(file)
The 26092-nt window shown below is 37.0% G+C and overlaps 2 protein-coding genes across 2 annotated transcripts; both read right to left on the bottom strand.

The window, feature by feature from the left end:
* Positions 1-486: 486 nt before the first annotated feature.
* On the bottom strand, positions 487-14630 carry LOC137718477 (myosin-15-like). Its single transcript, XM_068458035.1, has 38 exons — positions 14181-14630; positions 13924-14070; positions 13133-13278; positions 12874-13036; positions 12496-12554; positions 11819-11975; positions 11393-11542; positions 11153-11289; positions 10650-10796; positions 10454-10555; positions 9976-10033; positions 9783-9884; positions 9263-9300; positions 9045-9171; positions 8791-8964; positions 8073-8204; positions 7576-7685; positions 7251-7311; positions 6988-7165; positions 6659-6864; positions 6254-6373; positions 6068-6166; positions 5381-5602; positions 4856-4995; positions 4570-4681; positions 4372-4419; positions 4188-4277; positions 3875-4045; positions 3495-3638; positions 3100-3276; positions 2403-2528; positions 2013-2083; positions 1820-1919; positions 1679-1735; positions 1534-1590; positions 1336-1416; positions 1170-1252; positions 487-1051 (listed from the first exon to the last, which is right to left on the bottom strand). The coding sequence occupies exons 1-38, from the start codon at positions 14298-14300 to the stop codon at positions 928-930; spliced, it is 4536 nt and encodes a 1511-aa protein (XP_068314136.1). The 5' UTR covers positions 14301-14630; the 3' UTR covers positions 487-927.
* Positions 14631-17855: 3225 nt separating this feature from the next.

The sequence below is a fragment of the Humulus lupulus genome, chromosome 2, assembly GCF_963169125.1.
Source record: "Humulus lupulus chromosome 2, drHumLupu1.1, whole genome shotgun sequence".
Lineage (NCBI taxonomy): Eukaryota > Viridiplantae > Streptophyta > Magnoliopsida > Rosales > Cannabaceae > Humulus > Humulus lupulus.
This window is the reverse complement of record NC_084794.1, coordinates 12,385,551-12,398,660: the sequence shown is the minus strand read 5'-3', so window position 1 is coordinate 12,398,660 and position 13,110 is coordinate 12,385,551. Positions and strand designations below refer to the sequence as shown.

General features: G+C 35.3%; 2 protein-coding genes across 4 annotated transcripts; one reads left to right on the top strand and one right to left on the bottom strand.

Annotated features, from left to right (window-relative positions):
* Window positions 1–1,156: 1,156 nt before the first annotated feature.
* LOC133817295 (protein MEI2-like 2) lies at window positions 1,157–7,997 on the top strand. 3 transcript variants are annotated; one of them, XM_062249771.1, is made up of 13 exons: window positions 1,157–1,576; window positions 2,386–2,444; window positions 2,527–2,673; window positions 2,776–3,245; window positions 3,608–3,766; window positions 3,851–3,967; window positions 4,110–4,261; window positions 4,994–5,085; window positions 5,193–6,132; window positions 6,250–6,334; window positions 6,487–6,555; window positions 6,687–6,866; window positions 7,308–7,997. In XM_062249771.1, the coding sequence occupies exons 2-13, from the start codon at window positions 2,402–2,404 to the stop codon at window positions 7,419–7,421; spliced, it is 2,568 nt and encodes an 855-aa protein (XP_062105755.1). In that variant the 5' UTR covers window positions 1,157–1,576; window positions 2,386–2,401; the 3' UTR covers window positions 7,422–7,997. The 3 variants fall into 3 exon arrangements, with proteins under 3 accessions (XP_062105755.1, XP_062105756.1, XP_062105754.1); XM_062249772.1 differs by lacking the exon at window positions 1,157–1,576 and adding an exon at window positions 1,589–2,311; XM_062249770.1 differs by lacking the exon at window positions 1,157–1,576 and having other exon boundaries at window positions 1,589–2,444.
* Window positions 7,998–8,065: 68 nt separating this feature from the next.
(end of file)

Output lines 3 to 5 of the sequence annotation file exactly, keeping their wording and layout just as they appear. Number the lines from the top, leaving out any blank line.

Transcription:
* Positions 1-486: 486 nt before the first annotated feature.
* On the bottom strand, positions 487-14630 carry LOC137718477 (myosin-15-like). Its single transcript, XM_068458035.1, has 38 exons — positions 14181-14630; positions 13924-14070; positions 13133-13278; positions 12874-13036; positions 12496-12554; positions 11819-11975; positions 11393-11542; positions 11153-11289; positions 10650-10796; positions 10454-10555; positions 9976-10033; positions 9783-9884; positions 9263-9300; positions 9045-9171; positions 8791-8964; positions 8073-8204; positions 7576-7685; positions 7251-7311; positions 6988-7165; positions 6659-6864; positions 6254-6373; positions 6068-6166; positions 5381-5602; positions 4856-4995; positions 4570-4681; positions 4372-4419; positions 4188-4277; positions 3875-4045; positions 3495-3638; positions 3100-3276; positions 2403-2528; positions 2013-2083; positions 1820-1919; positions 1679-1735; positions 1534-1590; positions 1336-1416; positions 1170-1252; positions 487-1051 (listed from the first exon to the last, which is right to left on the bottom strand). The coding sequence occupies exons 1-38, from the start codon at positions 14298-14300 to the stop codon at positions 928-930; spliced, it is 4536 nt and encodes a 1511-aa protein (XP_068314136.1). The 5' UTR covers positions 14301-14630; the 3' UTR covers positions 487-927.
* Positions 14631-17855: 3225 nt separating this feature from the next.